When going through a divorce, the relationship between you and your soon-to-be ex can
become contentious. Understandably, some tension and stress is common, but out-of-check
emotions and poor communication can cause things to deteriorate. This often means higher
legal fees and more conflict – both during the process and after. There are ways to make the
process go more smoothly by learning from mistakes we have seen divorcing couples make
over the years.
Avoid making these nine common mistakes couples make during divorce and you can make your divorce a less stressful
When You’re Deciding to Leave
1. Not having a discussion about divorce
Your spouse expects you to be completely honest and
open – you are married, after all. If you’re having problems in your marriage, take the time to
have a meaningful conversation with your partner. Don’t jump the gun and tell your significant
other you want to end things before even discussing the state of your relationship. You can
save yourself time and money if you just sit and talk with your spouse about how you should
handle your marital problems before things get out of control
2. Breaking the trust you’ve built
Relationships are built on trust and honesty. If you’re gathering
your belongings and moving them out behind your partner’s back, this could blow up in your
face. Your spouse will find out, and then you’ve broken the trust you’ve built over your time
together. This will make divorce negotiations much more difficult as is just one way to start the
process off in a way that will add additional strain.
3. Making nasty comments
Although you may be feeling angry at your partner, it’s best to keep a
level head and take the high road by avoiding name-calling and other inflammatory language.
The less adversarial you are, the smoother the divorce process will go. This is especially critical
if you have children.
When Managing Your Finances
4. Hiding money
Hiding your income or assets is not a good idea. Private investigators and
financial experts are paid to find your money and identify areas where things just do not add
up. Not to mention that a judge will not take kindly to finding out you hid money from your
spouse. Judges don’t appreciate being lied to and will punish you for it. Completing
your required court financial statement accurately and completely is not just required, but it is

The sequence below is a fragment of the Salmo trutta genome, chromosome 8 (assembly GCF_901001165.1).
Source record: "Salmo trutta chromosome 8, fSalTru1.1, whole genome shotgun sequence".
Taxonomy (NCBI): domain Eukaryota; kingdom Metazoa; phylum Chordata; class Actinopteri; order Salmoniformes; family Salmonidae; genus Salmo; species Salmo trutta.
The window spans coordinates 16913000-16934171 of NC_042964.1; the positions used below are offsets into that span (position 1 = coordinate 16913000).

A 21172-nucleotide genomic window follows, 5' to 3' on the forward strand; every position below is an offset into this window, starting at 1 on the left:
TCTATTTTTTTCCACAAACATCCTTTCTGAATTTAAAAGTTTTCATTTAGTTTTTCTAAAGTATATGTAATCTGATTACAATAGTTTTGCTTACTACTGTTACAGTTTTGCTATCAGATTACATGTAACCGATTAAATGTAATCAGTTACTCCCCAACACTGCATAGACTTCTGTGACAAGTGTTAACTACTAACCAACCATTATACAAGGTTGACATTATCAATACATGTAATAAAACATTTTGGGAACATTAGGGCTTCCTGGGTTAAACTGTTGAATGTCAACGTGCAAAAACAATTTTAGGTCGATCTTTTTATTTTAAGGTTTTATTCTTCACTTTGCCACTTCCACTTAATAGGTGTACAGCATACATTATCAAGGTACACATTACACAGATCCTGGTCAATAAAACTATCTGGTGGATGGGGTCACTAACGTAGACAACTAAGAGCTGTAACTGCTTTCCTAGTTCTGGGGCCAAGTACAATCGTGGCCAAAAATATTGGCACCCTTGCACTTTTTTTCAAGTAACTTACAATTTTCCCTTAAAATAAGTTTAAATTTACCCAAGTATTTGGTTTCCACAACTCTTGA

also makes the most sense.
5. Hoarding financial information
During a divorce, if you fail to share your information, it will
increase your legal and accounting fees without question. It’s much better to be open and
6. Spiteful spending
Withdrawing money or charging expenses will hurt you in subsequent
negotiations. If you have to take money out early in the process, it is best to speak with a
divorce lawyer or discuss the issue during a mediation session.
When You’re in Negotiations
7. Being stubborn
The harder you make it to reach an agreement, the more money comes out of
your pocket in legal and/or mediation fees. It might feel good in the moment to argue about
the little things, but it likely won’t get you anywhere. Hold your head high, keep an eye on the
future (and your wallet), and try to come to resolutions in a reasonable amount of time once
you have the necessary information to move forward.
8. Post-divorce fighting
Battling with your former spouse over child issues and money, or picking
at each other over past conflict and hot-button issues, will be damaging to everyone involved.
It’s draining both financially and emotionally.
When You’re Back “On the Market”
9. Starting a relationship too early
You may not be ready emotionally to begin a new
relationship before your divorce is finalized. Also, you may risk making your ex-partner jealous
and causing issues in divorce negotiations. If you do start to date, it is best to keep things low
profile. Also, be cautious about introducing children to your dates. This area must be handled
carefully, as it can cause much upset to children – even older children – and your former spouse.
Be respectful and move slowly.
Stephen McDonough is an attorney and certified mediator in Massachusetts. He works closely with clients facing divorce or other family conflicts. He is the owner of Next Phase Legal in Medfield, Massachusetts.